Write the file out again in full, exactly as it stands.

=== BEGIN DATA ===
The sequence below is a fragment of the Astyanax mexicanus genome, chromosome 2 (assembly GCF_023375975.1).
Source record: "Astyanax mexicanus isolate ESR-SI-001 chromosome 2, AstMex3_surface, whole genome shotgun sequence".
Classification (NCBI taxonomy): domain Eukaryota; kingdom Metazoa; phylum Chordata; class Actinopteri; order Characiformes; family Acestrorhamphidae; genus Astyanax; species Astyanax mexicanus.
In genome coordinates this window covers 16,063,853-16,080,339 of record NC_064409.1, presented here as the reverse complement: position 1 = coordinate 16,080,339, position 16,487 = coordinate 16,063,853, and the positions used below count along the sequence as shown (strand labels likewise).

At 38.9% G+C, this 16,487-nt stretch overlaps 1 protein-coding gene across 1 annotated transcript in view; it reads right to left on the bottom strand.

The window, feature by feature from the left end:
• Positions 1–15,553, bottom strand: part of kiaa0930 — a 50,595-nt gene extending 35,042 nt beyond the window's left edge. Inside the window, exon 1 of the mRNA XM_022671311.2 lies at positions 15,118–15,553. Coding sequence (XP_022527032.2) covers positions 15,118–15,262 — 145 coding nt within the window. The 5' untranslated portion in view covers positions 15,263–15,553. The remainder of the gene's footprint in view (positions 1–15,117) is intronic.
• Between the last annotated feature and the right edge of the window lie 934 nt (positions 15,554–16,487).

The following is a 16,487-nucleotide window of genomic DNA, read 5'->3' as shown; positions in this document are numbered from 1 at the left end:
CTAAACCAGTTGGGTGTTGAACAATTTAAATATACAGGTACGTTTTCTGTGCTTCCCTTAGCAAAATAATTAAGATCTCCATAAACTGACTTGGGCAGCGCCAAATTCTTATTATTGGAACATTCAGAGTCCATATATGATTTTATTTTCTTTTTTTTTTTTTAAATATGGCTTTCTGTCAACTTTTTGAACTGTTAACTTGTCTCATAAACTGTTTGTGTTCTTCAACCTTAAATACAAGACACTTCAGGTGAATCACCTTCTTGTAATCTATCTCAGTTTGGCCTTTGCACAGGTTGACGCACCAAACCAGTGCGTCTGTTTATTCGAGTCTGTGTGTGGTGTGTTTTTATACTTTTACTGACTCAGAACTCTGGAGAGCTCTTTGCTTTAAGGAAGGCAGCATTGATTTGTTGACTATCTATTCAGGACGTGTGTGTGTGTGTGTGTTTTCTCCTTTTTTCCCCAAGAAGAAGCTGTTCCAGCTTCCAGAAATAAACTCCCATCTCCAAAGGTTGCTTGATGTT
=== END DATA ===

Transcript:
The sequence below is a fragment of the Astyanax mexicanus genome, chromosome 2 (assembly GCF_023375975.1).
Source record: "Astyanax mexicanus isolate ESR-SI-001 chromosome 2, AstMex3_surface, whole genome shotgun sequence".
Classification (NCBI taxonomy): domain Eukaryota; kingdom Metazoa; phylum Chordata; class Actinopteri; order Characiformes; family Acestrorhamphidae; genus Astyanax; species Astyanax mexicanus.
In genome coordinates this window covers 16,063,853-16,080,339 of record NC_064409.1, presented here as the reverse complement: position 1 = coordinate 16,080,339, position 16,487 = coordinate 16,063,853, and the positions used below count along the sequence as shown (strand labels likewise).

At 38.9% G+C, this 16,487-nt stretch overlaps 1 protein-coding gene across 1 annotated transcript in view; it reads right to left on the bottom strand.

The window, feature by feature from the left end:
• Positions 1–15,553, bottom strand: part of kiaa0930 — a 50,595-nt gene extending 35,042 nt beyond the window's left edge. Inside the window, exon 1 of the mRNA XM_022671311.2 lies at positions 15,118–15,553. Coding sequence (XP_022527032.2) covers positions 15,118–15,262 — 145 coding nt within the window. The 5' untranslated portion in view covers positions 15,263–15,553. The remainder of the gene's footprint in view (positions 1–15,117) is intronic.
• Between the last annotated feature and the right edge of the window lie 934 nt (positions 15,554–16,487).

The following is a 16,487-nucleotide window of genomic DNA, read 5'->3' as shown; positions in this document are numbered from 1 at the left end:
CTAAACCAGTTGGGTGTTGAACAATTTAAATATACAGGTACGTTTTCTGTGCTTCCCTTAGCAAAATAATTAAGATCTCCATAAACTGACTTGGGCAGCGCCAAATTCTTATTATTGGAACATTCAGAGTCCATATATGATTTTATTTTCTTTTTTTTTTTTTAAATATGGCTTTCTGTCAACTTTTTGAACTGTTAACTTGTCTCATAAACTGTTTGTGTTCTTCAACCTTAAATACAAGACACTTCAGGTGAATCACCTTCTTGTAATCTATCTCAGTTTGGCCTTTGCACAGGTTGACGCACCAAACCAGTGCGTCTGTTTATTCGAGTCTGTGTGTGGTGTGTTTTTATACTTTTACTGACTCAGAACTCTGGAGAGCTCTTTGCTTTAAGGAAGGCAGCATTGATTTGTTGACTATCTATTCAGGACGTGTGTGTGTGTGTGTGTTTTCTCCTTTTTTCCCCAAGAAGAAGCTGTTCCAGCTTCCAGAAATAAACTCCCATCTCCAAAGGTTGCTTGATGTT